HOW TO GET YOUR BEST BEFORE & AFTER

By Corby Pinder | Comments: 0 | May 20, 2019

Staying motivated is far easier when you track your progress so I’ve put together some tips for taking the best photos and measurements

Tracking your progress is a very useful tool and can spark a fire under your butt! 

With my clients, I love using photos, tape measurements, and weight to create realistic goals and gauge progress. We want to establish a baseline and have a clear idea on what you’d like to achieve. For example, I know when I’m in my best shape by measuring my right thigh. It’s my consistent go-to for an area that I hold weight when I’m not on track. Can you think of the area you’d like to see change? Do you know what you can realistically expect to see in 30 days? If you’re not already signed up for the 30 Day Free Trial, you can check it out here

Quite often people will do a check in for a transformation challenge or at different times throughout their health and fitness journey. Whatever your reasons are, I’ve put together some useful tips to make sure you don’t miss out on the amazing feeling you get when you start to see changes.

 

Let’s chat about the best way to do your photos

The standard poses that are best for comparison are front on, side on and back. Wear something you feel comfortable in that reveals as much as possible, such as a bikini or short shorts. If you feel comfortable in the buff, that’s fantastic, go you, but I recommend making sure you have photos with clothing as well. I can’t tell you how many times I’ve received incredible progress shots but they are topless and in thong (women too haha)

 

Here’s a check list to ensure you get consistent photos:

 

  1. Time of day is key. You will put weight on throughout the day so first thing in the morning is best. Before a meal.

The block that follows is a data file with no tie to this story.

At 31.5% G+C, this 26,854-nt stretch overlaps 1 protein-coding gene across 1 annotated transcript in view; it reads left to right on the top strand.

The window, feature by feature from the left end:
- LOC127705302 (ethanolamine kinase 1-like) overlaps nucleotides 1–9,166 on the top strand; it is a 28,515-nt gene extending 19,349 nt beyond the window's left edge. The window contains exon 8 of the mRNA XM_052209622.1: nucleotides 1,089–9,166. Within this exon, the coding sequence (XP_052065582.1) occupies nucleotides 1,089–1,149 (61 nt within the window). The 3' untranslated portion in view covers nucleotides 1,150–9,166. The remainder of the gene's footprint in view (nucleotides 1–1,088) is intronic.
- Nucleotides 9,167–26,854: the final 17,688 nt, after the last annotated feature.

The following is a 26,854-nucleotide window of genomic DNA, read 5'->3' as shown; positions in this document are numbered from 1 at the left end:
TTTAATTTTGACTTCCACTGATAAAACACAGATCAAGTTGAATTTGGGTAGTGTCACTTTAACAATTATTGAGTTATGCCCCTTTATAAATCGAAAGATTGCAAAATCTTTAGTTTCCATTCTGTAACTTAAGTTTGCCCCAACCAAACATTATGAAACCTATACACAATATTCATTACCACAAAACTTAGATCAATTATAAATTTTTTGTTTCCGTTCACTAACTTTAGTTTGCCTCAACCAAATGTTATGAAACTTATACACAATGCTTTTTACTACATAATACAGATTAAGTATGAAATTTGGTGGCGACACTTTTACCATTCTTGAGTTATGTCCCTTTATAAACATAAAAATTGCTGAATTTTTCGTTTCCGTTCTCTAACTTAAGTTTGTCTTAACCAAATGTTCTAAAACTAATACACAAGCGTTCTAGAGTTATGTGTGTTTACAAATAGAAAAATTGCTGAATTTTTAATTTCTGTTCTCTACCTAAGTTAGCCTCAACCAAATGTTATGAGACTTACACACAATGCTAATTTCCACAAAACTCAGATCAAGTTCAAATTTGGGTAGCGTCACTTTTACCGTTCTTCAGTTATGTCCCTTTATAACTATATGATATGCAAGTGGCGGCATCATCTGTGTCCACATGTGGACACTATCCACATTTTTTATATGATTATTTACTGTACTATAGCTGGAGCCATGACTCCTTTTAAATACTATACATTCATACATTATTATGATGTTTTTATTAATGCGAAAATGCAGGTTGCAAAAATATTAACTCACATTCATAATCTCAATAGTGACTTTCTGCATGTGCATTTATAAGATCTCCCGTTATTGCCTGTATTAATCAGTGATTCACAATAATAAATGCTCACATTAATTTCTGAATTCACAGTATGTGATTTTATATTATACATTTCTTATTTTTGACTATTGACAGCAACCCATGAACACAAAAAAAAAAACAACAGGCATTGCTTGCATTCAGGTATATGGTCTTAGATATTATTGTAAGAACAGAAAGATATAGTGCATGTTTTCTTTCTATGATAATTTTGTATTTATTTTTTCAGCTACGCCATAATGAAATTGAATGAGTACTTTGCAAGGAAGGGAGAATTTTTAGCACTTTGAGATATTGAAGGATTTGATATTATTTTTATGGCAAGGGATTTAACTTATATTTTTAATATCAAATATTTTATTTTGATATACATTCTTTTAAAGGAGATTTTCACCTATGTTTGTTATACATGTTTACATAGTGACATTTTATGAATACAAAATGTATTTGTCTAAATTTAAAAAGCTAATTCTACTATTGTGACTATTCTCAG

2. Keep clothing constant. Wear the same thing every time so you get a realistic comparison.
  3. Get at least the 3 standard poses: front on, side on and back. For a bit of fun or if you think you may compete in a fitness competition one day, you may like to try a few other poses such as the bikini pose, front/back double bicep or most muscular.
  4. Keep the angle constant. If someone is doing your photos for you (best option), take note of the angle they are taking the photo and the distance from you. Be sure to remind them next time.
  5. Lighting. Play around with the lighting in the room, try the curtains open or closed and get the best you can. Take note of how you set it up.
  6. Location. Make it easily accessible and private. You want to use this space frequently so make sure you can get to it anytime you like.
  7. Keep the camera mode and/or filter consistent. I highly recommend using no filter. This isn’t the time to feel pretty. These are your raw progress photos.
  8. Make sure they are in focus and that you don’t delete them. Often uploading them or sending them from your phone can degrade resolution. Make sure you keep them somewhere safe or double check the quality when you upload.

 

Here are a few examples of my clients and challenge winners: